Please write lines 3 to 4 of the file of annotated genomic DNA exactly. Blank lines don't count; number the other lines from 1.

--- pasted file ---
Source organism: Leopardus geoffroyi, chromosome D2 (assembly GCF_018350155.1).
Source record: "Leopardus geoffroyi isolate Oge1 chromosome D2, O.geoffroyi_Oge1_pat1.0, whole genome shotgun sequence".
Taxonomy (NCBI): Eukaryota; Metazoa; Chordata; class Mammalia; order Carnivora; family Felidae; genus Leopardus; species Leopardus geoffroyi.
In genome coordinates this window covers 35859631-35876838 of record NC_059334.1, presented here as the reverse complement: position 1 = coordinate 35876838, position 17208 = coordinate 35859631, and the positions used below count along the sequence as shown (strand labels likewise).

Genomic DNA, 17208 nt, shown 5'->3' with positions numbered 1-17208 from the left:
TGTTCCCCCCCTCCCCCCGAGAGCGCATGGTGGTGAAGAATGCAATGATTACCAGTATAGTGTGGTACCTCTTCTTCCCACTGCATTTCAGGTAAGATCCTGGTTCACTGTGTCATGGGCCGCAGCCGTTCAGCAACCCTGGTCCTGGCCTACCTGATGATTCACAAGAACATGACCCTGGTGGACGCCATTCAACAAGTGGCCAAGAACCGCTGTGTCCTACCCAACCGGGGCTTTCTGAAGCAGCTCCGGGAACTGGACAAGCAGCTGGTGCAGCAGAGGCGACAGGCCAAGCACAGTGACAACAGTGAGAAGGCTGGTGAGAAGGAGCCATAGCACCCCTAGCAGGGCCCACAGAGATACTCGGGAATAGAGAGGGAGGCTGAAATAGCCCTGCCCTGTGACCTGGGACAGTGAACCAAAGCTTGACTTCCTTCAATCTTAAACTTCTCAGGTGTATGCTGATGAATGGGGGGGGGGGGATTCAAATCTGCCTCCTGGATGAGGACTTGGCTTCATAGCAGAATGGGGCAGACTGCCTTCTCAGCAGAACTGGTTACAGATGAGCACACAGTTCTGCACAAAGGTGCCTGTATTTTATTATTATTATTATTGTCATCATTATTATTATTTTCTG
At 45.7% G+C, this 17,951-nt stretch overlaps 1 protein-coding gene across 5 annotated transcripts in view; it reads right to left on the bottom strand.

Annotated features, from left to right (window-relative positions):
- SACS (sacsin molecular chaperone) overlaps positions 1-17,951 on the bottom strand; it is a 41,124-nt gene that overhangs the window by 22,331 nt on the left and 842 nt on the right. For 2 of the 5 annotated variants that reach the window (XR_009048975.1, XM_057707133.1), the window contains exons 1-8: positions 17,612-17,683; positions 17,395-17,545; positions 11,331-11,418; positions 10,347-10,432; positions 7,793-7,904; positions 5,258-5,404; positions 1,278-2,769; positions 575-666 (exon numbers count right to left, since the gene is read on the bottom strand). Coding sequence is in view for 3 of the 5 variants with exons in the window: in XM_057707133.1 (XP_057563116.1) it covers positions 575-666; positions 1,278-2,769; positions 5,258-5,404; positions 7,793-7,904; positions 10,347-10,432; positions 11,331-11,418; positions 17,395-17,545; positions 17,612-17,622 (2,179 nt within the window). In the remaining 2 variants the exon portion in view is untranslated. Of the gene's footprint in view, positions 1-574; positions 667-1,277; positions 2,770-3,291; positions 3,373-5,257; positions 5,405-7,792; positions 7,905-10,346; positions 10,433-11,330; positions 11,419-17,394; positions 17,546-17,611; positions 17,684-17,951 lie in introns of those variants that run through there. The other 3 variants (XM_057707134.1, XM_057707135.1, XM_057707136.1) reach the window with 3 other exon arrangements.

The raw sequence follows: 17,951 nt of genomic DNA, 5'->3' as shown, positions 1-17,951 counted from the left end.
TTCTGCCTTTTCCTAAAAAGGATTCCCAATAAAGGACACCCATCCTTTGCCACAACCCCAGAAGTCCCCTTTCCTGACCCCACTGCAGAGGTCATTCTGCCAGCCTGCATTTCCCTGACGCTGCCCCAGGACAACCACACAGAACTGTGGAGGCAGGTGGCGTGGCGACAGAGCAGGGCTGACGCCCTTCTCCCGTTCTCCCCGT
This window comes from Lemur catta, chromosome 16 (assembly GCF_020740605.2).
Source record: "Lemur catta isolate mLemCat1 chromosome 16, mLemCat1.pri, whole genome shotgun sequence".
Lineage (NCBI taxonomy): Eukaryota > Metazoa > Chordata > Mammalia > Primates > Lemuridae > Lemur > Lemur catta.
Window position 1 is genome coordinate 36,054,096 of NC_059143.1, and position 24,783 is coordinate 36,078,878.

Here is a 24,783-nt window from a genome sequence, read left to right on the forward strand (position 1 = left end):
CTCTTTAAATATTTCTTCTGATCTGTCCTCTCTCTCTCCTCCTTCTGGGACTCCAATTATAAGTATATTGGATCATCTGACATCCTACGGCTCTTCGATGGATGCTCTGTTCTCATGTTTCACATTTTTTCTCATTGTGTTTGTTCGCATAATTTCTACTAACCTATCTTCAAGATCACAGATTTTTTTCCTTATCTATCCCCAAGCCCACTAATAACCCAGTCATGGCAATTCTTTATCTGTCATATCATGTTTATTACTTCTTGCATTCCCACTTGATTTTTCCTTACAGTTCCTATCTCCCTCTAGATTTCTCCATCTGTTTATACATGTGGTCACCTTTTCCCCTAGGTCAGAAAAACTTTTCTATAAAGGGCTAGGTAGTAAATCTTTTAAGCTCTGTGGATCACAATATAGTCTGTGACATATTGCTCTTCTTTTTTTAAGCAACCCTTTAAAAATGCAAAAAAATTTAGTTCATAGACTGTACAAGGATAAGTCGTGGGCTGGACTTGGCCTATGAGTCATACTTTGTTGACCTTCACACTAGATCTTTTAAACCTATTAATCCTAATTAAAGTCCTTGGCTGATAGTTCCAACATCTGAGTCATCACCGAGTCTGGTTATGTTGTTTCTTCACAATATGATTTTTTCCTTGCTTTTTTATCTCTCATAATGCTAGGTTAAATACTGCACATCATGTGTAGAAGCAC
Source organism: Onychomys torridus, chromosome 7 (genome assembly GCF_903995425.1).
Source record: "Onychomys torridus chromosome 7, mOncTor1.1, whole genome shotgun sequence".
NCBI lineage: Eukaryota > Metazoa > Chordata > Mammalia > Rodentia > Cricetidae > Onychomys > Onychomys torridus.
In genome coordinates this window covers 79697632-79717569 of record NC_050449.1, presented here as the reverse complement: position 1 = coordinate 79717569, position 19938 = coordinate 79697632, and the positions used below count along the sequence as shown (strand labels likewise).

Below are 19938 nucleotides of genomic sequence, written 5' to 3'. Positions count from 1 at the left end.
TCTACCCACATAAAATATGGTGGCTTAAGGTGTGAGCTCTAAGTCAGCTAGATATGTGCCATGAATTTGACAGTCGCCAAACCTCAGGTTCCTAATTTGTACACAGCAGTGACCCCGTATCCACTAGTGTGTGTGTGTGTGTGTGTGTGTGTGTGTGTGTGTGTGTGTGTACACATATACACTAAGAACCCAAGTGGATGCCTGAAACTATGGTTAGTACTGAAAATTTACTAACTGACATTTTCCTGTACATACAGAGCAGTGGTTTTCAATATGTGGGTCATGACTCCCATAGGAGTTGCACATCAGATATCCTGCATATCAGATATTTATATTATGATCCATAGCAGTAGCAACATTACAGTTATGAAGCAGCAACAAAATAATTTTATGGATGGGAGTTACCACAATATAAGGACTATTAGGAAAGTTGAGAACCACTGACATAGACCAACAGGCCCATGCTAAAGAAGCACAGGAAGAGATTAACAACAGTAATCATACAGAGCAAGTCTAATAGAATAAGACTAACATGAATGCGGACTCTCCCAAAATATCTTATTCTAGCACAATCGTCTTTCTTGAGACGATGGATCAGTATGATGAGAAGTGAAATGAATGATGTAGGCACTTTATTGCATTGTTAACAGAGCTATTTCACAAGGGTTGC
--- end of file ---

Taxonomy (NCBI): Eukaryota; Metazoa; Chordata; class Mammalia; order Carnivora; family Felidae; genus Leopardus; species Leopardus geoffroyi.
In genome coordinates this window covers 35859631-35876838 of record NC_059334.1, presented here as the reverse complement: position 1 = coordinate 35876838, position 17208 = coordinate 35859631, and the positions used below count along the sequence as shown (strand labels likewise).